Every year, more than 200,000 service members transition out of the military. The transition experience can be full of unknowns and unexpected emotions. A common transition concern for many service members is how to find a new professional identity and navigate the civilian job world.
For 20-year U.S. Army veteran Allan Baros, this rang true.
“I worried about what the next chapter of my life would look like,” said Baros. “As did many of my brothers and sisters-in-arms. I had spent almost every day for 20 years training, supporting my team and putting the mission first,” he continued.
Transitioning service members and veterans have in-demand hard and soft skills and a demonstrated commitment to working hard, leading by example and performing under extreme pressure. Many veterans are also well versed in critical thinking, motivating others to accomplish organizational goals, project planning, team building, interpersonal skills, oral and written communication and more.
National Hire a Veteran Day, July 25, is a day dedicated to highlighting why veterans are valuable assets for companies and to encourage employers to hire them. Hiring veterans isn’t only the right thing to do: it allows companies to benefit from the value veterans can bring to the table after their service.
“When I retired from the Army, I thought it would be easy to find a job because of my time in the military,” said Baros. “I quickly learned that I needed to figure out how to translate my time in service to hiring managers in a way that reflected their hiring and organizational needs.”
For Baros, one of the main resources that helped him during his transition journey was the Transition Assistance Program. TAP’s information, tools and training help ensure service members and their spouses are prepared for the next step in civilian life. An added benefit of TAP is that service members transition from the military as better-prepared candidates for employment to the benefit of their future employers.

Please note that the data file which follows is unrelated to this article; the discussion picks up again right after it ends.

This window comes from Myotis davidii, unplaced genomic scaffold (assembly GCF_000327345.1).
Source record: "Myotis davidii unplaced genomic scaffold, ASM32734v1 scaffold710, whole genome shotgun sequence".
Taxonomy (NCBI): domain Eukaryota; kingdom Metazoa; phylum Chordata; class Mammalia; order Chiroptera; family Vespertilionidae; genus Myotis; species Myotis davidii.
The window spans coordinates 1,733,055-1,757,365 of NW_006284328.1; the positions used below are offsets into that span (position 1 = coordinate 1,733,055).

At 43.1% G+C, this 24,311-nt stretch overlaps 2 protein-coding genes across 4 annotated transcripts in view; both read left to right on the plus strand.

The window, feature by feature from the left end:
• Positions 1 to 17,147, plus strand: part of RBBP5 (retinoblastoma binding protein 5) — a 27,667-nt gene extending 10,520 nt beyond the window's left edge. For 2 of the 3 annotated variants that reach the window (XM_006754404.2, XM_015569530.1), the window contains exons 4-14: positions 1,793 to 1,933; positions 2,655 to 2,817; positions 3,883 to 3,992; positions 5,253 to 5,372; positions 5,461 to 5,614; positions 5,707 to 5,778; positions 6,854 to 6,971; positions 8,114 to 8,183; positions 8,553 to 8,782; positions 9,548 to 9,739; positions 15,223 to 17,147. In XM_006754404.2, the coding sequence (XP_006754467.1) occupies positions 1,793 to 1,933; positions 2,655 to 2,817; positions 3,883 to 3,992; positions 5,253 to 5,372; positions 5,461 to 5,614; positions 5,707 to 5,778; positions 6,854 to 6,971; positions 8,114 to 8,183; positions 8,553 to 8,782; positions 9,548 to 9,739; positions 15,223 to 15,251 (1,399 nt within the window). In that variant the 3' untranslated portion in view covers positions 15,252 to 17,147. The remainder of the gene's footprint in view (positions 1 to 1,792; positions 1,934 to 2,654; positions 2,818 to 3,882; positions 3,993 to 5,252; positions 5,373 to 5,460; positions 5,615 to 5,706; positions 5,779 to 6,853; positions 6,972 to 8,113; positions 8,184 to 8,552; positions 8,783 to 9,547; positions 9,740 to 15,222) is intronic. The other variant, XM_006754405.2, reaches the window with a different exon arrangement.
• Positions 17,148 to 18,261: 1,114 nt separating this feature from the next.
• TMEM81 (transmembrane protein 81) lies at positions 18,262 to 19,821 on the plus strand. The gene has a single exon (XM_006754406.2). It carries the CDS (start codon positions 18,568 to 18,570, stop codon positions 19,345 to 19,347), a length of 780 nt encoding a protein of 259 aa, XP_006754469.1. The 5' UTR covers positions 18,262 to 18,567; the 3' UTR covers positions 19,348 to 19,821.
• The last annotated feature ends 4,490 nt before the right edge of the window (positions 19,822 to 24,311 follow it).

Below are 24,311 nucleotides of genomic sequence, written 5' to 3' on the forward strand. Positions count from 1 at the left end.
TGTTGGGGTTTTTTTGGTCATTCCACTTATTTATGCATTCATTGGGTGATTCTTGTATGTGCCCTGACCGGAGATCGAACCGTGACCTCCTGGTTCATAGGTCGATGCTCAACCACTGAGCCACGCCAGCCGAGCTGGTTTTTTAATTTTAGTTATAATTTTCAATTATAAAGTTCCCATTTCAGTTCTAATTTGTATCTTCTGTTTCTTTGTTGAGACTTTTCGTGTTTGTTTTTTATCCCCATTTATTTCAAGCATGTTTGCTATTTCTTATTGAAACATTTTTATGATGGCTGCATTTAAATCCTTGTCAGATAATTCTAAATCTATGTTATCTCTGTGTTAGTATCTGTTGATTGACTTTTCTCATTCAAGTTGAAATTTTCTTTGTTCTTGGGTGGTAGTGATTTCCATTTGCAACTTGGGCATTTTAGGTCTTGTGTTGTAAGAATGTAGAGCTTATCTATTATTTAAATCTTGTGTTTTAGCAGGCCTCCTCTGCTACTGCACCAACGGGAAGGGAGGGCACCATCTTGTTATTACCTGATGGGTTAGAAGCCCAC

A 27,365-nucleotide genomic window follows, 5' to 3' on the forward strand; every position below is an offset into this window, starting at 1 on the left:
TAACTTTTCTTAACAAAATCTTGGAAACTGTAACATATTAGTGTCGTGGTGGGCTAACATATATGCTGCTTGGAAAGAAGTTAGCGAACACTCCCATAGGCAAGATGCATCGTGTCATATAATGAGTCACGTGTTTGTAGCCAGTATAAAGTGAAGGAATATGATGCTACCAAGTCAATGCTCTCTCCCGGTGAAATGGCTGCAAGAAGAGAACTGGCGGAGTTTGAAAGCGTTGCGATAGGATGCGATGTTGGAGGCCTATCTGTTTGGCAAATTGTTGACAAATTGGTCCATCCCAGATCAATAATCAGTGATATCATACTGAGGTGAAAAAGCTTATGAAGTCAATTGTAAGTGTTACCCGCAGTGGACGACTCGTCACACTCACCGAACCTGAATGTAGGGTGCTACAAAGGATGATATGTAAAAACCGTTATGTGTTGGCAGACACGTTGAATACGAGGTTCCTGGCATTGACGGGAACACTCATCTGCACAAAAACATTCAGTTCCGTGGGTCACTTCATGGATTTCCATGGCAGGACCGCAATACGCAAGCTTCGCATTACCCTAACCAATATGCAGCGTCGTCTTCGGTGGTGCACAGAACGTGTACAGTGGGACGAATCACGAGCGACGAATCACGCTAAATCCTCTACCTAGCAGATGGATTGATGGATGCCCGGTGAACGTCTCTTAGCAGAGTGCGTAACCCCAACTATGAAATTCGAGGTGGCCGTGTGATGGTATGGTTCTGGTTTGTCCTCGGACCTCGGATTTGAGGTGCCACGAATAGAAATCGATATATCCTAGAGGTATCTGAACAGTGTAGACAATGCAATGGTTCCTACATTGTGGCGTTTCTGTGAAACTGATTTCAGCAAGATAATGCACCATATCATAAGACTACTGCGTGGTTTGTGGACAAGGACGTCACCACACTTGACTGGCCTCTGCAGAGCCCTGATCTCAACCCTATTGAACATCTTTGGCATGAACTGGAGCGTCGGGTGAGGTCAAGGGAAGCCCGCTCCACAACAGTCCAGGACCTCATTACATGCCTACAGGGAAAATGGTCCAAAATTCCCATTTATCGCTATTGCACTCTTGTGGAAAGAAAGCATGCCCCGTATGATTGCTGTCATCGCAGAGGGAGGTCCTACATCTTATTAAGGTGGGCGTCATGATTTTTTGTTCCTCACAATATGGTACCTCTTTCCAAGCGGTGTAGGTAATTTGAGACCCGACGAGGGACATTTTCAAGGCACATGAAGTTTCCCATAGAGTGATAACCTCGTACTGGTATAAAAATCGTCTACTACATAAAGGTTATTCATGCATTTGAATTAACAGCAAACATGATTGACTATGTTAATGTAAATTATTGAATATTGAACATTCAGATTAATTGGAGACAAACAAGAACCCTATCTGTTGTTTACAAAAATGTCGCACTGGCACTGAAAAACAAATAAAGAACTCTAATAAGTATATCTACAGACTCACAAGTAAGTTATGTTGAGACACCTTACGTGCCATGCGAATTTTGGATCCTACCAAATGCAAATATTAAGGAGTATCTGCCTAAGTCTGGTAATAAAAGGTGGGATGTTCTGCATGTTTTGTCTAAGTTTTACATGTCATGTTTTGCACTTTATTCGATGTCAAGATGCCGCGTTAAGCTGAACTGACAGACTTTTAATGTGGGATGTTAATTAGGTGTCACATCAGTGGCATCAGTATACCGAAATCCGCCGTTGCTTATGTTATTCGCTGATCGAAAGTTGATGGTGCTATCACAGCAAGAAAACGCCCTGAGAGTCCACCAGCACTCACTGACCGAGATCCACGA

“The program helped me identify my main career goals and understand how my retirement would impact my family and me. I learned how to put my best foot forward in an interview and write an effective resume. I was provided with numerous valuable resources that I often reference today,” said Baros.
After transitioning in 2019 from his role as a Public Affairs Chief, he successfully translated the skills he learned in service into a job at a communications and marketing firm based in Washington, D.C.
“Transitioning to civilian life is a unique journey for every service member. I took it one day at a time, tapped into the resources that were available to me, and was confident enough to make the right career move because of it,” concluded Baros.
While National Hire a Veteran Day is only one day a year, countless veterans are looking for meaningful employment year-round.
Are you unsure about how to get started? Resources are readily available to support employers in recruiting, hiring and retaining veterans. VETS’ Employer Guide to Hiring Veterans provides a comprehensive overview of everything from veteran hiring best practices, to the Work Opportunity Tax Credit,to the HIRE Vets Medallion Program – a recognition program for employers of all sizes for their efforts in veteran employment.
Ready to be a military-ready employer? VETS has developed a list of comprehensive resources to help you get started.
For one-on-one assistance in connecting with resources to hire a veteran, you can also email
Tim Winter is the director for Transition Assistance Programs for the Veterans’ Employment and Training Service at the U.S. Department of Labor. Follow VETS on Twitter at @VETS_DOL.